Jacques Diouf, director of the U.N. Food and Agriculture Organization, and other delegates to an international meeting on food security warned that the global economic crisis must not cause countries to neglect the nearly billion people in the world that the U.N. says do not get enough to eat.
The forum, organized by Spain and the United Nations, was designed to be a follow up to a 180-nation summit in Rome in June.
Diouf said Monday that during and after that meeting, countries and international organizations pledged $22 billion in development aid to alleviate hunger.
He did not say who pledged what or accuse any country of reneging, but simply called for swift release of the money.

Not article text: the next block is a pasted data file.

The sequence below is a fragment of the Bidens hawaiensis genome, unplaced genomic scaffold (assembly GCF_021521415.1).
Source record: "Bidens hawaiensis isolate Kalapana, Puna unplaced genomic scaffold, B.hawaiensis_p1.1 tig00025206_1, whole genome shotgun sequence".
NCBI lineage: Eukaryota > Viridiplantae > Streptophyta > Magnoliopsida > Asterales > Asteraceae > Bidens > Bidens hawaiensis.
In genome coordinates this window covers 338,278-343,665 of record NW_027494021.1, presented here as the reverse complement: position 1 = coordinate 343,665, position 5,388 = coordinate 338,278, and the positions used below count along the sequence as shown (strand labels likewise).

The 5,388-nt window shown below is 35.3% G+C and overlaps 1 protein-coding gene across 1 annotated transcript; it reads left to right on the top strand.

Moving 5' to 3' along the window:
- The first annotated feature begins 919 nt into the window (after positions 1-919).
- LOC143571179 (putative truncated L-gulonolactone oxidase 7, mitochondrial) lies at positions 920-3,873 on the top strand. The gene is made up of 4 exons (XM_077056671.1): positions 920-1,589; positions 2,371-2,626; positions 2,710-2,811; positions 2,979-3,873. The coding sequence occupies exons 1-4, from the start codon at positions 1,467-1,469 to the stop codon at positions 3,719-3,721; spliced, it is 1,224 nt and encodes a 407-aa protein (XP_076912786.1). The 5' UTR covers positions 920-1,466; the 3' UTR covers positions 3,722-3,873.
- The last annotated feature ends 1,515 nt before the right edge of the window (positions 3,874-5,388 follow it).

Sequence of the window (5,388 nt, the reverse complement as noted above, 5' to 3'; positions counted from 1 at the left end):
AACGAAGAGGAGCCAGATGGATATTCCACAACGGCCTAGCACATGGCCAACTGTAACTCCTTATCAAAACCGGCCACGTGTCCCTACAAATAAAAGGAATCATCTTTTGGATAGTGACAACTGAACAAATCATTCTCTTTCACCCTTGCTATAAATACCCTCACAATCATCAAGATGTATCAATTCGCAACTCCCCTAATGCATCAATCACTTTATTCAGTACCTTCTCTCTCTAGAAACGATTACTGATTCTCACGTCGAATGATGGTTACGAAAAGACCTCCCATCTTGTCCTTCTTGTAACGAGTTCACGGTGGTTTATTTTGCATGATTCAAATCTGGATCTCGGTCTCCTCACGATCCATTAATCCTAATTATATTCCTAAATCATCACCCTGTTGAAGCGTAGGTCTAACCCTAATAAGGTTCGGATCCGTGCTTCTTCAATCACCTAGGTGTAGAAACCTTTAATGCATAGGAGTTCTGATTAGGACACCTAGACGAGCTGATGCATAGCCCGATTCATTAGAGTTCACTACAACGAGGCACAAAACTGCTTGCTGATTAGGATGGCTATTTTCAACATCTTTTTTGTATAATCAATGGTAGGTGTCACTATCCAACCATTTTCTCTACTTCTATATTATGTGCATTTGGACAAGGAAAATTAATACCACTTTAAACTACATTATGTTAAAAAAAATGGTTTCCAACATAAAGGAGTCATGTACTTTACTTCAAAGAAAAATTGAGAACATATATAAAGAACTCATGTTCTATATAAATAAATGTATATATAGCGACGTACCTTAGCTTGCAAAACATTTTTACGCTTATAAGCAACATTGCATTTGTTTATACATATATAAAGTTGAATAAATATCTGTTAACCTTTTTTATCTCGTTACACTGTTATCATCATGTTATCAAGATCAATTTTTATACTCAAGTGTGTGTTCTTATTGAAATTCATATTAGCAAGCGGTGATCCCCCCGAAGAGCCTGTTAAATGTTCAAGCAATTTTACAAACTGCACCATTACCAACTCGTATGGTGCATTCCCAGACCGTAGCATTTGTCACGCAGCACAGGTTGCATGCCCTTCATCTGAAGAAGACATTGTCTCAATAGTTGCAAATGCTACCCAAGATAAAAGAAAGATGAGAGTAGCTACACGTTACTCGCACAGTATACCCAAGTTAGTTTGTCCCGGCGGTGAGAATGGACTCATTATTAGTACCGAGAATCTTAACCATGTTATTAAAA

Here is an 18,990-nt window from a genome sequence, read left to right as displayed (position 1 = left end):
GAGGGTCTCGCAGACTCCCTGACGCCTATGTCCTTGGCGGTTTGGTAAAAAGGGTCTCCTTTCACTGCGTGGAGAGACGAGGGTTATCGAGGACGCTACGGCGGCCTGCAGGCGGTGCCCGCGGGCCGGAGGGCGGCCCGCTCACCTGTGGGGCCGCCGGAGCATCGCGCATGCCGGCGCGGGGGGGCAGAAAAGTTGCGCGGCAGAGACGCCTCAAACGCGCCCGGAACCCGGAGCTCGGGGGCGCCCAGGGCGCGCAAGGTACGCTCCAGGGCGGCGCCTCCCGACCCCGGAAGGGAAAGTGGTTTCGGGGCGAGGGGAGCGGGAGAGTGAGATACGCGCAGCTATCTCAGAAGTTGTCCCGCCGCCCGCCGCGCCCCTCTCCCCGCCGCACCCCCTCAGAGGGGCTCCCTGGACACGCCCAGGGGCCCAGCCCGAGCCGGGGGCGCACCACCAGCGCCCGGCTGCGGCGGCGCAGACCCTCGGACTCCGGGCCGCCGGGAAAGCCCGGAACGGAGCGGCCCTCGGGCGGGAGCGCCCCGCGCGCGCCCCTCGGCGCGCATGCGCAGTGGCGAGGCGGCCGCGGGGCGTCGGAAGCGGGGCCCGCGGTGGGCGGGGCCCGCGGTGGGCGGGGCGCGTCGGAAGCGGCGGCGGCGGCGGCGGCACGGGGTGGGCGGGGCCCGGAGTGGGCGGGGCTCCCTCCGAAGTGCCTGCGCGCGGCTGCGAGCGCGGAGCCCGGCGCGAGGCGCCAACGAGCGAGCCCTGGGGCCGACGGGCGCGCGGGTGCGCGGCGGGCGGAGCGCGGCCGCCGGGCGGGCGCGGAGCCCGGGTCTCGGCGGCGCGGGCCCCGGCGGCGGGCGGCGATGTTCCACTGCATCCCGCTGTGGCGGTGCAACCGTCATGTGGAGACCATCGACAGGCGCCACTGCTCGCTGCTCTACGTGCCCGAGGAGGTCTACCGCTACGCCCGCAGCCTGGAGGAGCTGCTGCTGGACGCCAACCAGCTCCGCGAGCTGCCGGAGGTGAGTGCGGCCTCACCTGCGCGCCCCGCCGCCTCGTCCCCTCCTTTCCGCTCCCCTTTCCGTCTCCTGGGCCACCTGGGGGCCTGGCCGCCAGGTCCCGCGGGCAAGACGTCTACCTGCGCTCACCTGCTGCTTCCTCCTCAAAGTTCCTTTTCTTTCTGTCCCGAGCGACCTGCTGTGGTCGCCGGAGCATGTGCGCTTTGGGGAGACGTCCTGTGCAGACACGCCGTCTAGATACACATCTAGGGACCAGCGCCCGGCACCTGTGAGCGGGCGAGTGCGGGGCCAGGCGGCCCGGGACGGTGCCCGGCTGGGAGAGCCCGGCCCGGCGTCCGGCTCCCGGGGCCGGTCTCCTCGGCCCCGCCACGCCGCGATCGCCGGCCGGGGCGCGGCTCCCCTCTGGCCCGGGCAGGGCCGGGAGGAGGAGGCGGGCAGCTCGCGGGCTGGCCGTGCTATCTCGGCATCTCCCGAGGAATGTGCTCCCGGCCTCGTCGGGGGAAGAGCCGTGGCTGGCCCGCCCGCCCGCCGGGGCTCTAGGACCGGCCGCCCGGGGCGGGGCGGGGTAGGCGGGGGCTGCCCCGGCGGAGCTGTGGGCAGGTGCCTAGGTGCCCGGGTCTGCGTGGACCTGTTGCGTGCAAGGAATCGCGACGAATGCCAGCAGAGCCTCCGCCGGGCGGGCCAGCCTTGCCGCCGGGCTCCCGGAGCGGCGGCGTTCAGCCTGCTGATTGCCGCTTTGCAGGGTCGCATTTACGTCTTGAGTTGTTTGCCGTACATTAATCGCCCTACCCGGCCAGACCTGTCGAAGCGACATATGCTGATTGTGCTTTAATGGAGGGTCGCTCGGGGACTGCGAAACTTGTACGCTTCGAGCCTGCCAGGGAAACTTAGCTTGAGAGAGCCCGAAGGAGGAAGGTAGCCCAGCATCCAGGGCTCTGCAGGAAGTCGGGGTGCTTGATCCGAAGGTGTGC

"The commitments made must lead to new resources very fast," Diouf said.
Spain has promised $500 million in agricultural and food aid over the next four years and so far disbursed about half of that, Foreign Minister Miguel Angel Moratinos said.
The soaring prices for staples like rice that triggered riots in the developing world last year have come down somewhat, but they remain high compared to levels prior to the crisis.
The FAO's food price index in December was 28 percent above its 2005 level and 61 percent higher than in 2000, according to figures released at the conference.